Great Plains Studies, Center for


Date of this Version

Fall 2001


Great Plains Quarterly Vol. 21, No. 4, Fall 2001, pp. 261-73.


Copyright 2001 by the Center for Great Plains Studies, University of Nebraska-Lincoln


When Angie Debo was an old woman, she lived in her hometown of Marshall, Oklahoma, where she had warm and close ties with her neighbors. She also had a more geographically dispersed network: a list of several hundred people, scattered around the nation, whom she would mobilize to write senators and congressmen, or to the president, on behalf of particular campaigns for Indian rights. She sent the members of her network mimeographed letters and in urgent circumstances made phone calls to them. She got her network geared up to write in support of Alaskan Native land claims, an enlargement of the Havasupai Reservation, and groundwater rights for the Papago or Tohono O'odham. She attended closely to events in Marshall and to events all over North America.

After she retired, Angie Debo did some international traveling. She went to Europe, Africa, and Mexico. In Africa she became friends with a woman who took care of her when she got sick; they stayed in touch for the rest of her life, and Angie Debo helped pay for the education of the children of this African woman. Debo traveled to Russia, and there is something very remarkable about the way she had been interested in and preoccupied by Russia since she was a teenager in Oklahoma. During the Vietnam War, Debo found her thoughts repeatedly turning to this tragedy; it seemed to her an extension of what she called America's "real imperialism," which had begun with the conquest of Indian people and which relied on an unfortunate trust in military force. Until the United States reckoned with the early history of its imperialismusually called "westward expansion" or "the frontier"-it would occupy a morally compromised position, Debo thought, in trying to uplift the world and spread ideals of democracy and justice.1

Angie Debo's interests then were at once very local and very expansive, truly global. Her sense of the world's connectedness is one dimension of a host of qualities that make her an inspiration. She was entirely and committedly Oklahoman, and entirely and committedly human. Contemplating her example truly stirs the soul.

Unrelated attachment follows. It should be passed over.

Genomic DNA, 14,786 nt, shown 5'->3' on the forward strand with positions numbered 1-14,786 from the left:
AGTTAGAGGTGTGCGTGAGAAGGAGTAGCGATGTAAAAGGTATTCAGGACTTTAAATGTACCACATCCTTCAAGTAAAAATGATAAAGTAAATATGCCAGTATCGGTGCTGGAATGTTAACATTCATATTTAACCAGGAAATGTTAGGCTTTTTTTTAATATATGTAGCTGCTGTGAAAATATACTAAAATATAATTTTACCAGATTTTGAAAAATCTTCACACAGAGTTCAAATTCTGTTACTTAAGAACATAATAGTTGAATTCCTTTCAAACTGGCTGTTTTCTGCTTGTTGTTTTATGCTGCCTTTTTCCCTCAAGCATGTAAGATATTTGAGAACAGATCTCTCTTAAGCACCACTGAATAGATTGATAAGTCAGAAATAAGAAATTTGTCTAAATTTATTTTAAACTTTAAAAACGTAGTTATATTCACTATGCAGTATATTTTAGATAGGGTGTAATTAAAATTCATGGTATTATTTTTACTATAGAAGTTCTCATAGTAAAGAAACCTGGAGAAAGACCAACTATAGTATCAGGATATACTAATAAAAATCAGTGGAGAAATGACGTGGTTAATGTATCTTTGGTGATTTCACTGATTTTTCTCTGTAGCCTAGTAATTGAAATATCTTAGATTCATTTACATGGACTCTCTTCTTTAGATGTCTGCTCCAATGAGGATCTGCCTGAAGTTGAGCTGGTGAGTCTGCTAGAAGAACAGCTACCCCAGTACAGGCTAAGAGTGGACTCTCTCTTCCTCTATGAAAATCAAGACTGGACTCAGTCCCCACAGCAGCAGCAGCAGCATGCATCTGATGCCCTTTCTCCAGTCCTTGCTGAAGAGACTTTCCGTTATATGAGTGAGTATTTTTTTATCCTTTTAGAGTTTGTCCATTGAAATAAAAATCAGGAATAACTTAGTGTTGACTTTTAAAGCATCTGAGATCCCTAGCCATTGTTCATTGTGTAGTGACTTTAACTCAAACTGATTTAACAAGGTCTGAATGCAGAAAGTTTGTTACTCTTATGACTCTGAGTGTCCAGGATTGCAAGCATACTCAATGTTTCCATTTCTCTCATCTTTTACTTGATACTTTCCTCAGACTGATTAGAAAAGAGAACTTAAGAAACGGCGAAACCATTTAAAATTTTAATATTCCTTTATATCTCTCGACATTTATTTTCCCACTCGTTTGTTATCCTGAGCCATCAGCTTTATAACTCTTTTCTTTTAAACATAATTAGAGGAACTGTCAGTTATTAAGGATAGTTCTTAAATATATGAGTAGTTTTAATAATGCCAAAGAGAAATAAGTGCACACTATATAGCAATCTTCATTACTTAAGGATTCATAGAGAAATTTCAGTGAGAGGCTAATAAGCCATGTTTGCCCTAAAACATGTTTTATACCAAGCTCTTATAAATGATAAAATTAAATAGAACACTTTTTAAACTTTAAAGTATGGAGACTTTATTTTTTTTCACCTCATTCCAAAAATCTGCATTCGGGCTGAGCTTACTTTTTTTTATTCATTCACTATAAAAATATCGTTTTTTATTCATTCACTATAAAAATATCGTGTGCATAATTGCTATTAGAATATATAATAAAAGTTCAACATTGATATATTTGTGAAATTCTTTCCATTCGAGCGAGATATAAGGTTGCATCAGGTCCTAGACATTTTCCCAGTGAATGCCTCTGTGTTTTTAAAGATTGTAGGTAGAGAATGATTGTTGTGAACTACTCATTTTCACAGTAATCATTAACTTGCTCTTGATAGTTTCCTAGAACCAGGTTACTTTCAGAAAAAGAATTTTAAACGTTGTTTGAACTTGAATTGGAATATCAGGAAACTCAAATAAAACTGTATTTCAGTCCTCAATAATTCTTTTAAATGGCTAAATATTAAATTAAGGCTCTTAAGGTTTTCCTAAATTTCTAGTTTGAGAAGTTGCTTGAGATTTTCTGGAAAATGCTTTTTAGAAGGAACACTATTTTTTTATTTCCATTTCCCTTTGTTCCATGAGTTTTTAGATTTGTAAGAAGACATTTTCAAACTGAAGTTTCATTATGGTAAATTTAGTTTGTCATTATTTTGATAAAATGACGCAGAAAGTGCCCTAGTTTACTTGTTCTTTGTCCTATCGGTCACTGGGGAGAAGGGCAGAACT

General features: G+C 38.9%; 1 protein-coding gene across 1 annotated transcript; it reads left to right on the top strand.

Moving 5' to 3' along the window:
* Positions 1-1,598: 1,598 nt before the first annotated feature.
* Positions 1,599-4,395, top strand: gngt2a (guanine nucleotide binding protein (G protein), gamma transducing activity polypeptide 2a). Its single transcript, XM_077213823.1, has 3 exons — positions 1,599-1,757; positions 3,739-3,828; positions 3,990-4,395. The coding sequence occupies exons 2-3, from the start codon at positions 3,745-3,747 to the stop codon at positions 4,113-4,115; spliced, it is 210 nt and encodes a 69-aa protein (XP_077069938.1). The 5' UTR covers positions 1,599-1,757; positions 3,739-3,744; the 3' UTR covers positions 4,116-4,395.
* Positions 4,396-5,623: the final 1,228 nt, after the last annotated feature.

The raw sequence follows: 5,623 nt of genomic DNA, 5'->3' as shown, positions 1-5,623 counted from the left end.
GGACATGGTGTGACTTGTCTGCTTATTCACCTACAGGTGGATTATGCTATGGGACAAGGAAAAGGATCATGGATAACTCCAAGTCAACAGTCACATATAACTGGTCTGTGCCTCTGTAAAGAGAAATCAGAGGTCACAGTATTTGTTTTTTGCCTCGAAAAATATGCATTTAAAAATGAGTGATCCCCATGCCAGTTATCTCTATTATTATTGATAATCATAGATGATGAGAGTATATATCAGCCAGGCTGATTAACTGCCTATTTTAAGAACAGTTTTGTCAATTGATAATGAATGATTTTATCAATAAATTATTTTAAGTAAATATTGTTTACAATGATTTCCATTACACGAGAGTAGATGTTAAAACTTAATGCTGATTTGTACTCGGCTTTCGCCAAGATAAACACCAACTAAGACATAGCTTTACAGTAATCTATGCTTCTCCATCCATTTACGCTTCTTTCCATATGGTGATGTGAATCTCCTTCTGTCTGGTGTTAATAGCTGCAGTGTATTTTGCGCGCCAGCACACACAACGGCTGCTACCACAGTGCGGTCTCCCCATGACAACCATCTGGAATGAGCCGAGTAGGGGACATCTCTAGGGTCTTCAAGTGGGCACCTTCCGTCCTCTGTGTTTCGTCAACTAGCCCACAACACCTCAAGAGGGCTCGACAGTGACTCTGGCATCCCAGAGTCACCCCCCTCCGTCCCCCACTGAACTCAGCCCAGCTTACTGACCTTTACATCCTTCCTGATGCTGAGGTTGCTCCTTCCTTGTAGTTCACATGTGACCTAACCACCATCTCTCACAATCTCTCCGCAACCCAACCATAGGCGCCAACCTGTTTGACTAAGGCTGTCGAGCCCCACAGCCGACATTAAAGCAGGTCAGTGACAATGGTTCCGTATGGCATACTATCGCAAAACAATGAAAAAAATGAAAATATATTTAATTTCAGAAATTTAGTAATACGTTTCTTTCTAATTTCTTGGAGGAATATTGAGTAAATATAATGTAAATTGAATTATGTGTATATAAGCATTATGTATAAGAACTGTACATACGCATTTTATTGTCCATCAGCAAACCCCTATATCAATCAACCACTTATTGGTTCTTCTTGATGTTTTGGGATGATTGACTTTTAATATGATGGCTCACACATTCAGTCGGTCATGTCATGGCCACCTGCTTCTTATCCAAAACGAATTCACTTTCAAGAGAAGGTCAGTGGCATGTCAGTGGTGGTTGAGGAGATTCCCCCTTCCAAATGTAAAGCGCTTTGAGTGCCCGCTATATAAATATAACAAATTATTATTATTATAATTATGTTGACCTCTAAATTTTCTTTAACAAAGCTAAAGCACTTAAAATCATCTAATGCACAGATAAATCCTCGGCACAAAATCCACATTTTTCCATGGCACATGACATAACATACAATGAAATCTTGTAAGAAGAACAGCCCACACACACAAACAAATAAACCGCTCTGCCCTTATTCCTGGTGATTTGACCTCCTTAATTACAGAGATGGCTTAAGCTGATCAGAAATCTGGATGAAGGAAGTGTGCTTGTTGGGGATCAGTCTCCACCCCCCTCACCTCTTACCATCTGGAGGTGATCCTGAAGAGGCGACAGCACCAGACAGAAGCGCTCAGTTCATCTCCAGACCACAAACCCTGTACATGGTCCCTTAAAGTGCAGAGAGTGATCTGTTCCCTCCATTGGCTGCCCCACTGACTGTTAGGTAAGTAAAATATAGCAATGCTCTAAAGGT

Angie Debo's capacity to inspire is also marked by a zone of mystery. Her courageous campaign to reveal the injustices done to Indian people, to recognize and explore their internal perspectives and experiences, and, generally, to write honestly and realistically about the process of displacement that put white Americans in possession of most of Oklahoma and the American West contains a puzzle: while Debo is best known for this critical and searching perspective on the conquest of North America, on other occasions she wrote in quite a different vein, returning to a much more familiar and conventional celebration of pioneer hardihood and enterprise. This is a paradox.2

In the twenty-first century, I am less able to cruise past this paradox. While a comparison to Jekyll and Hyde would certainly overstate the case, there do seem to be two public-record Angie Debos: Angie Debo #1, the justly famous, often-reprinted, often-cited author, who wrote critically and openly about the cruel, manipulative process of dispossession that made the modern state of Oklahoma possible, and Angie Debo #2, the much less famous, much less reprinted, much less cited author, who wrote cheerfully about pioneer courage and determination and who made and retained an easy peace with the frontier history associated with Frederick Jackson Turner. Angie Debo # 1 is the author of the famous books Rise and Fall of the Choctaw Republic (1934), And Still the Waters Run (1940), and A History of the Indians of the United States (1970). Angie Debo #2 is also the author of two books, her only novel-Prairie City (1944) and Oklahoma: Foot-loose and Fancy-free (1949).